Christianity has its beginnings in Galilee and Judea with the community that gathers around Jesus, who is understood by many following him initially as a prophet and at least by some as a potential king (the words Christ or Messiah both mean king). Jesus embodies for this community what his central message, the kingdom of God, is all about. For this community in the ministry and words of Jesus, “the kingdom of God has drawn near.” His message makes an impact, especially with the community that gathers around him that resonates long after his crucifixion. The community that gathered around him should have either died or found a new leader at that point, but somehow (and this is not the time or place to get into the debate of what happened and how it happened) his followers accepted that death for him was not the final answer, that he was alive and that he was somehow more than just another prophet and more than a ‘messianic pretender’ but that indeed titles like Lord, Son of Man, Son of God, Christ/Messiah, Immanuel and many more applied to him. Even more remarkable they began to see in Jesus a hope for what their lives might embody—that if death was not the final answer for him it was not the final answer for them either.

Post-Easter Jesus becomes even more central as a way in which these early followers of the Way (what the book of Acts reports the first Christians being called) centered their lives on Jesus. Their fellow Christians became their new family, displacing in many cases the authority of families they had grown up in (this was a huge scandal). The Jewish Scriptures (the Old Testament) began to be read through the lens of Jesus and his message and stories of Jesus began to supplement them. They viewed their authority to proclaim and enact this message as granted to them by God.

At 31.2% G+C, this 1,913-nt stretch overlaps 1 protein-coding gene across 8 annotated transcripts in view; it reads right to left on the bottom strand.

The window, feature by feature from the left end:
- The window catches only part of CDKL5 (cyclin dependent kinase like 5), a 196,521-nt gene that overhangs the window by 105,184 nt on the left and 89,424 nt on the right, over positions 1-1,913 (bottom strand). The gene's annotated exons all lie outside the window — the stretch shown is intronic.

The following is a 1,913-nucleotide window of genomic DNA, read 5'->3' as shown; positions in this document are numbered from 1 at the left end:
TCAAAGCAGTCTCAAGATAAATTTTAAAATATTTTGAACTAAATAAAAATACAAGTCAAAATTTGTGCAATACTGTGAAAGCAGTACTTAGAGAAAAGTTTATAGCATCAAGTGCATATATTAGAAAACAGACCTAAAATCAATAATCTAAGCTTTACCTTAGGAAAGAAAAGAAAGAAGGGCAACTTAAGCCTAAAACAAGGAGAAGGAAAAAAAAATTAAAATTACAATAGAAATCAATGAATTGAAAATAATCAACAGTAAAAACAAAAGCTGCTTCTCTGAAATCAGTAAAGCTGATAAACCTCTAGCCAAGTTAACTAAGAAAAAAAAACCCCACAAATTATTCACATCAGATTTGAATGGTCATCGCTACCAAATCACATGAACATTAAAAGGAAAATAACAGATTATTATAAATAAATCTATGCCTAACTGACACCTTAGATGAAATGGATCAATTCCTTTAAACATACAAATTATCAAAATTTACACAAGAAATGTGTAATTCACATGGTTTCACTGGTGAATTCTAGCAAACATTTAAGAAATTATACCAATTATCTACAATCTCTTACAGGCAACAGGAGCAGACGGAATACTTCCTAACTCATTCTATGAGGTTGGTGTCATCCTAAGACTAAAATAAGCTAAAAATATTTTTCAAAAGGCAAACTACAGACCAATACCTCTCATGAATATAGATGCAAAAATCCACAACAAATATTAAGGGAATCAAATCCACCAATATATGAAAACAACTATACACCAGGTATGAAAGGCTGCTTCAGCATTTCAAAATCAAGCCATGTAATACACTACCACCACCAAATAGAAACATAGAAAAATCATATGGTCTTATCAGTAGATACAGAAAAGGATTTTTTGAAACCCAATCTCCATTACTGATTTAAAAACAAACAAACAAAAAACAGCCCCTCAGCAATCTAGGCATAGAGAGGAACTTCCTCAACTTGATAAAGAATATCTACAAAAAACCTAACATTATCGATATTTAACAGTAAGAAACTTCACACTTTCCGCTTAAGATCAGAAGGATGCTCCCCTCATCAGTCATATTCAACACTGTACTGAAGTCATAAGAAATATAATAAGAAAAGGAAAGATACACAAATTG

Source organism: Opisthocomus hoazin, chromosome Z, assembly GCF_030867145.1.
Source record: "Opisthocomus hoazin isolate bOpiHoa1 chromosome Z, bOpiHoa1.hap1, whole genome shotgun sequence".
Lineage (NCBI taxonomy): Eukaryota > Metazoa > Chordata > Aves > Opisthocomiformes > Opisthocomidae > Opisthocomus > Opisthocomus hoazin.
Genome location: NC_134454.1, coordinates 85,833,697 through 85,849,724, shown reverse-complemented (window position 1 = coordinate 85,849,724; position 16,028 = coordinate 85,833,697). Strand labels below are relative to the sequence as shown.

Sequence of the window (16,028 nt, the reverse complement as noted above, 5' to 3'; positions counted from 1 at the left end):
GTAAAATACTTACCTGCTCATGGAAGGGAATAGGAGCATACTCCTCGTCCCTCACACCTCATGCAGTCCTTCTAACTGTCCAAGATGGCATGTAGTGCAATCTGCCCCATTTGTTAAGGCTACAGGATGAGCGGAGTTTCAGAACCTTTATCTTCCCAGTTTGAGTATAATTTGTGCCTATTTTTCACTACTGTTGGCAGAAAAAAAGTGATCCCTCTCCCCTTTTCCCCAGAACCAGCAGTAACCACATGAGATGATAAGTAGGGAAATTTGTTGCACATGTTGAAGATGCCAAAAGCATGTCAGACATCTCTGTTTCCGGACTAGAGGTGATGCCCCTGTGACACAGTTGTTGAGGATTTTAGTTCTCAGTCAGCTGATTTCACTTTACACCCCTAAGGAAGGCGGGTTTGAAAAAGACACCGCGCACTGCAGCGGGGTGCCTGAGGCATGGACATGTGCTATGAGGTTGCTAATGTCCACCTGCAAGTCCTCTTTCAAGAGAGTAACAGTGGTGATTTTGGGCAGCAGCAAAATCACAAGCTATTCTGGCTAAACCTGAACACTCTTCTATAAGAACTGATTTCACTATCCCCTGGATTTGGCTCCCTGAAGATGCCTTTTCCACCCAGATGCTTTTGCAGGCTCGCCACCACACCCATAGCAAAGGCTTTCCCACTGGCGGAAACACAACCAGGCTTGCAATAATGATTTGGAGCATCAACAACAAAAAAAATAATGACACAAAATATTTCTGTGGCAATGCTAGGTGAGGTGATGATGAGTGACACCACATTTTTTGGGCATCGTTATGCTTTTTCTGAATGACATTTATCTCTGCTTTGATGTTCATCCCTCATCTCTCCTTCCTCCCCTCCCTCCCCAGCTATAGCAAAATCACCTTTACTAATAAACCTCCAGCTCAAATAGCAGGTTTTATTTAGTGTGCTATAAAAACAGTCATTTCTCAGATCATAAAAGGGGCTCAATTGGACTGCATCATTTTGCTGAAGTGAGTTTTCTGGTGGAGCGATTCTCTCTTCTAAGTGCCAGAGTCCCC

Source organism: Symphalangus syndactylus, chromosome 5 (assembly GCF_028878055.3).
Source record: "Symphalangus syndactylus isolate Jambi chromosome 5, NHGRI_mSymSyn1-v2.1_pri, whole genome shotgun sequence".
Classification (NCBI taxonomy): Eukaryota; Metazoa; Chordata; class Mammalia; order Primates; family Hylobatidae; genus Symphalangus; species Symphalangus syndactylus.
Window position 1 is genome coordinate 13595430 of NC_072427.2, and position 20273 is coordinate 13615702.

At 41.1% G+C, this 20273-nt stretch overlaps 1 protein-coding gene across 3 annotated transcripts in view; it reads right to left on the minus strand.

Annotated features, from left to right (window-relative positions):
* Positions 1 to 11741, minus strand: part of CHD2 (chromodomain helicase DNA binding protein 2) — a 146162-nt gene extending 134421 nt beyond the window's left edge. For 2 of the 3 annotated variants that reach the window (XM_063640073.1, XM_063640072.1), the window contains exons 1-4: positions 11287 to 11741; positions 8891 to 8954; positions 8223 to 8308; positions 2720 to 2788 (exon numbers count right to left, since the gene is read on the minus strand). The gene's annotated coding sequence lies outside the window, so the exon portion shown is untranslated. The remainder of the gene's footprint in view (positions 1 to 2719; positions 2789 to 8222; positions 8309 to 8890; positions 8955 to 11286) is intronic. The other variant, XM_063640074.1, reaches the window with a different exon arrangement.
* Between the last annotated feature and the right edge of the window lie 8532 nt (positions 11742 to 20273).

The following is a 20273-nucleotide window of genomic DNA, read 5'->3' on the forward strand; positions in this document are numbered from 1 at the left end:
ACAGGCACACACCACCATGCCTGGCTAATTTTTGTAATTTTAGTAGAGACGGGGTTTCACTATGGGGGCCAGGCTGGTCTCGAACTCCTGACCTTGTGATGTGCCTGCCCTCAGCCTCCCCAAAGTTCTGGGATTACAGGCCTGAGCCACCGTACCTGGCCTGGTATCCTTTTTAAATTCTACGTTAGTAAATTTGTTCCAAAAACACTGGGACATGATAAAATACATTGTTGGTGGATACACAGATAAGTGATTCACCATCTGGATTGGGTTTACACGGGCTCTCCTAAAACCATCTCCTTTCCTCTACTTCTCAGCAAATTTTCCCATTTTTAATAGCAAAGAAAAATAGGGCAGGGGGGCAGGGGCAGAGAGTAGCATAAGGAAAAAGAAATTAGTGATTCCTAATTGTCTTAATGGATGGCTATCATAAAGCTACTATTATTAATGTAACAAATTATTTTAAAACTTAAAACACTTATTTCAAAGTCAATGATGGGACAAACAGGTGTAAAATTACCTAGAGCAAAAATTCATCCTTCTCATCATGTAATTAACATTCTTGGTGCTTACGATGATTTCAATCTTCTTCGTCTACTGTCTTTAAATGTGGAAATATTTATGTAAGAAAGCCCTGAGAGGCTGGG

Then something else amazing happens, something probably present at least in a germinal form in the life and ministry of Jesus, these early followers move beyond the boundaries of the Jewish people. Partially through a sense of mission, partially through oppression and conflict, and somewhere in the midst of this with a sense of God’s design they spread out into the Gentile world. They began to negotiate what it would mean to be Christian and Jewish or Christian and Gentile. This was not an easy transition, there were struggles along the way, but it was a transition the early Christians made.  In the initial decades after Jesus’ crucifixion the community had two primary sources of authority, first was the apostles (those who had seen Jesus and had in some way been called and appointed by him) and the second was the scriptures (the Hebrew Bible or the Old Testament).

Beginning around the time of the Jewish war for very practical reasons the early Christian community began collecting the memory of what Jesus said and did into accounts to hand on the memory. The conflict between Rome and the heart of Judaism was one factor, Christianity had in that generation found itself on the outside of Judaism where it started and soon the Temple and Jewish homeland would be gone and the connection between the two would grow weaker. Second and probably the critical reason for recording the stories in the time between 70 and 120 CE was that the original witnesses would no longer be present to witness to and retell these stories.

Christianity began its journey into a strange new world, a world of Greeks and Romans and ‘Barbarians’ and within a generation (at least according to tradition) Christians would spread from modern day Spain to China and India, throughout Northern Africa and the Middle East, across the Roman empire and to the areas where Rome had not expanded.  It would encounter and both transform but also be transformed by each culture it encountered. It would be a minority movement of predominantly immigrants and slaves. It would not start out as something that would look like a threat to transform the most powerful empire of the day, but the level of authority its adherents would grant to Jesus would plant the seeds of a deep change coming.

 purple rose 01 by picsofflowers.blogspot.com